Feb 09, 2022
Physics laws are crucial when we are talking about mega-structures. Perhaps, you have asked yourself when seeing massive cargo ships or cruises that are bigger than buildings how it is possible to launch them into the ocean.
Well, the process is named “launching” and it is one of the most important procedures of the entire ship construction process. Depending on the vessel type, we can use four different types: Gravitational type launching, floating-out type, mechanical type and airbag launching.
In a matter of seconds, these ships stabilize in the ocean and are ready to set sail. However, if physics laws are not applied, the consequences can be catastrophic.
These can further be divided into three types: longitudinal oiled slideway launching, longitudinal steel (roller slideway launching) and side oiled slideway launching.
Longitudinal oiled slideway launching: This is one of the oldest forms to launch a ship. The ship slides into the water on a slideway using its own weight. Oil or wax is used in the slideway to ease the process.
The main advantage is that it uses simple equipment, and can be used for vessels with different tonnage. However, this coating of oil can pollute the water and the huge pressure on the front part of the vessel can provoke an accident.
Longitudinal steel -roller slideway launching: As a variation, this method uses steel rollers instead of oil to reduce friction while sliding. This method is effective and easy to begin, but the initial installation charges are high.
Side oiled slideway launching: This is one of the most widely used ship launching systems. It started in the 19th century and popularized during World War II. Due to space limitations, it requires less space than the longitudinal slideway launching. This kind of launching requires the vessel to have great stability and many calculations and constant checks are necessary to guarantee its success.
Floating out type launching is simple, very effective and safe. It consists of carrying out ships built on the dry-dock and launching them by filling this dock with water. This technically is not a type of ship launching procedure, but it is widely used by shipbuilders.
Although it can be a broad term as, for instance, longitudinal mechanized slideway launching is included as a mechanical type launching, it centers in a mechanical feature that is required to launch the ship. In this case, construction and maintenance is high, thus it is mainly used for smaller size vessels.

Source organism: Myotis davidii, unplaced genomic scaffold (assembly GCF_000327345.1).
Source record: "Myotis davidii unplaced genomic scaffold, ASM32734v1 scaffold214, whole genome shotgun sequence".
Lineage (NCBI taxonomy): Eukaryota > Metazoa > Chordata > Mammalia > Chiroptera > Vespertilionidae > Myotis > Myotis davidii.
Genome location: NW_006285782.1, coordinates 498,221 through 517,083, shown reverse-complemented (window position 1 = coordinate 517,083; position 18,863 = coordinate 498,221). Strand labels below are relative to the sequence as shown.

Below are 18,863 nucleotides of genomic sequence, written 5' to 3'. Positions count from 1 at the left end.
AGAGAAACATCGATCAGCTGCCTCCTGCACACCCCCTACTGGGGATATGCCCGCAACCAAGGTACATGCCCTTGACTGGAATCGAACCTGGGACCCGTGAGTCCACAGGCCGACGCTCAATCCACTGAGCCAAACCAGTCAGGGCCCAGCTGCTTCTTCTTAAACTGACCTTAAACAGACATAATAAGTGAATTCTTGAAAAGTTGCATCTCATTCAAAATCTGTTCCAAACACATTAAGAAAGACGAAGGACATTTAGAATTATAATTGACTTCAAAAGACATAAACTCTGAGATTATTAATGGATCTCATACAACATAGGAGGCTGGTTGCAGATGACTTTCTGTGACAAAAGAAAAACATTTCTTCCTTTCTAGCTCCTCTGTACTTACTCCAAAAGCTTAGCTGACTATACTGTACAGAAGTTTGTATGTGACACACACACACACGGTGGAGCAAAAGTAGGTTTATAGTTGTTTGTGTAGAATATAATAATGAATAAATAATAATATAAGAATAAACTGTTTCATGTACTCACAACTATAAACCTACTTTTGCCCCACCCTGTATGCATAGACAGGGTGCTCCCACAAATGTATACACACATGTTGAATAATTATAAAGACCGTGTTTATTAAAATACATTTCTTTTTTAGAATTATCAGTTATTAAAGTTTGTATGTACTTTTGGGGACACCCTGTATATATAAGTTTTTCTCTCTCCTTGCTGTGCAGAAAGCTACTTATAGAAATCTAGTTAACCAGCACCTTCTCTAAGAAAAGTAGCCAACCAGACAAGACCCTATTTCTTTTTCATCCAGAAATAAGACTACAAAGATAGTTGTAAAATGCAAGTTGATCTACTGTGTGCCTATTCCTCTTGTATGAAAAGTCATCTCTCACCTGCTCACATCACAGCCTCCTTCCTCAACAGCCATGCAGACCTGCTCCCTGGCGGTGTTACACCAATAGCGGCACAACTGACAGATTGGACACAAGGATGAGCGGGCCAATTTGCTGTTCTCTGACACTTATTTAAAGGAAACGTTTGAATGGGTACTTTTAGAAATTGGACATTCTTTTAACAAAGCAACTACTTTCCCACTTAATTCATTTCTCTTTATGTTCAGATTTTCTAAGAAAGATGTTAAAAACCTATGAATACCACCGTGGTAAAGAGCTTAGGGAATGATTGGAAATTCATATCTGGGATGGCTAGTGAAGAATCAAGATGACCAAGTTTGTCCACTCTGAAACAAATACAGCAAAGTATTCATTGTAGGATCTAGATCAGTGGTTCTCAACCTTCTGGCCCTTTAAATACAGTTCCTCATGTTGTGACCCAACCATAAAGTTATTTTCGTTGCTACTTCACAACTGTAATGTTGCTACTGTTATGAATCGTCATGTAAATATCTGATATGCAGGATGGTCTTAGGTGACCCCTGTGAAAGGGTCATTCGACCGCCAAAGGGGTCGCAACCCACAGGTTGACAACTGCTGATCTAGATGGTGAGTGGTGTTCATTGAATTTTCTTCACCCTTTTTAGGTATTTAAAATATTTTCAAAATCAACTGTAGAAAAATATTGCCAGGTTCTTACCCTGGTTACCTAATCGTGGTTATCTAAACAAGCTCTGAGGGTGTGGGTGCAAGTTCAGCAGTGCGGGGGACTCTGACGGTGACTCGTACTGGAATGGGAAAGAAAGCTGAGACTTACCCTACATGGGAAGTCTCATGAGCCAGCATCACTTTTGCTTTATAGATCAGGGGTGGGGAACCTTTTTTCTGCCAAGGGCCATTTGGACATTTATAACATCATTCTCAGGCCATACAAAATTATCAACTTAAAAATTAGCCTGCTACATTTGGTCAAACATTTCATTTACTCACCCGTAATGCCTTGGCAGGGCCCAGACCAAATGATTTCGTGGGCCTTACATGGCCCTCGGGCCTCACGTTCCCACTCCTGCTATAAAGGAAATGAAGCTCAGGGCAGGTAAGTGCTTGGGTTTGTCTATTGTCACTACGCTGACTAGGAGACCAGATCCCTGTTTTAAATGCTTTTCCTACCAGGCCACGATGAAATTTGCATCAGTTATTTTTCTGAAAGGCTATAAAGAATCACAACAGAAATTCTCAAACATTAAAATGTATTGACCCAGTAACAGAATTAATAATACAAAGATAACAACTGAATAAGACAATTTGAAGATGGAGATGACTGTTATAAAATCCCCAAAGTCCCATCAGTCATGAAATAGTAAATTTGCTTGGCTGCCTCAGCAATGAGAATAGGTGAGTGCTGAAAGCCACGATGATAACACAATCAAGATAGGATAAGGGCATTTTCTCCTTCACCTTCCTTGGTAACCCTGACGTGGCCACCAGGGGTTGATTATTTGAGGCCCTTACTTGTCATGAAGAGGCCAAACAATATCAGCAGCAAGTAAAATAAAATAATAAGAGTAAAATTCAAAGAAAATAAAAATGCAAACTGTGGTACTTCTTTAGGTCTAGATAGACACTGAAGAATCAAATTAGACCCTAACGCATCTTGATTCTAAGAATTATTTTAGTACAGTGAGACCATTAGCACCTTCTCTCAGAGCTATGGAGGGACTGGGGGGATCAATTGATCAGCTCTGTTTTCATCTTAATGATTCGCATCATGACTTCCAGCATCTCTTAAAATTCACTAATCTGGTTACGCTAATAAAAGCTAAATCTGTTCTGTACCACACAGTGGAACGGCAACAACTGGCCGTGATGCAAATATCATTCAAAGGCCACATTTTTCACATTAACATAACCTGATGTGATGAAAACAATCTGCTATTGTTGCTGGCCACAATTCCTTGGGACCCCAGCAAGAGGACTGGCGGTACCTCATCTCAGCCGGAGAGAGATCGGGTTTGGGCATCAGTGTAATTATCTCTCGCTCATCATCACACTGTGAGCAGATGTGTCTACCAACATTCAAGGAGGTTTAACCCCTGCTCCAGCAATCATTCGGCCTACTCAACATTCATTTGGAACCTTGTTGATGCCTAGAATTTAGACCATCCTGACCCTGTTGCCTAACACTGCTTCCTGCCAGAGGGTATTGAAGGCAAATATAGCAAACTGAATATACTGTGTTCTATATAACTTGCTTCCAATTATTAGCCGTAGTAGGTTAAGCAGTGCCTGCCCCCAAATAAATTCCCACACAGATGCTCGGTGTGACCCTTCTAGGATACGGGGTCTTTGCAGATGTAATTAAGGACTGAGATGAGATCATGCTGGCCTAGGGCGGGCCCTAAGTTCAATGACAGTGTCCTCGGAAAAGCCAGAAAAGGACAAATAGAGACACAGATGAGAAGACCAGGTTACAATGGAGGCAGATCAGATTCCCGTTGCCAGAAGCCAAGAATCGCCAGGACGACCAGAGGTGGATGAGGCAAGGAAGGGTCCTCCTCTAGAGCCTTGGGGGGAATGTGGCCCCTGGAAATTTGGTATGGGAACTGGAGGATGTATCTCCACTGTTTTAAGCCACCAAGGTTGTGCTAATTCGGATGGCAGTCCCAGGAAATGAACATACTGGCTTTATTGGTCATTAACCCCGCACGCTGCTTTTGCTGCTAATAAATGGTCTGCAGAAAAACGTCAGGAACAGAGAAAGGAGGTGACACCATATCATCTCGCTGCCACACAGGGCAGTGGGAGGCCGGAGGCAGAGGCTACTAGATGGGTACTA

Video from Walter HappyCow
This is probably the most innovative and safe technique to launch ships. Just as car airbags protect our head from impact, ship airbags provide support to the hull of the ship. These are made of reinforced rubber layers cylindrical in shape with hemispherical heads that can easily be used for ships of all types and sizes.
Video from Lockheed Martin
As seen in all ship launching types, all methods involve many calculations and adjusting elements so the launching takes place correctly. In longitudinal and side-slideway launching, it also involves procedures on the internal structure of the ship as propping up part of the bow area.
Nonetheless, despite efforts, mistakes happen and can be disastrous. Proof of these miscalculations are failed launches that, in some cases, have gone down in history.
Our first example is the HMS Albion on June 21, 1898. There is still a fragment of this process (probably one of the oldest films of launching), and although not noticeable how bad the procedure was, the wave created by the HMS Albion carried away a breakwater, killing 30 people.
Video from BFI
Another case was the SS Principessa Jolanda. Its launching took place on September 22nd 1907. After launch, the ship began to sink, tilting to port, meaning it could not balance by righting itself. Efforts to prevent the disaster were not enough and the ship could not be saved. The presumed error was in the calculation of the center of gravity.
A more recent failure, from September 29, 2011, involves the luxury ship SS Jiugang. The shipyard decided to launch the vessel by longitudinal slideway launching, and once they slide the ship into the water, the ship did not even float. According to Maritime Professional, $2.5 million ended in the bottom of the pond.
Video from VolcanicThunder
Coming up on Nautical Channel, Wind N’ Miles brings us closer to the restoration process of a boat and its final launch to the ocean. The repair in the dry dock will be done in record time, and comedy and drama await at the Bully Boat Garage. Will their launching procedure be successful, or will they end up in the list of failed miscalculations? Stay up to date to find out!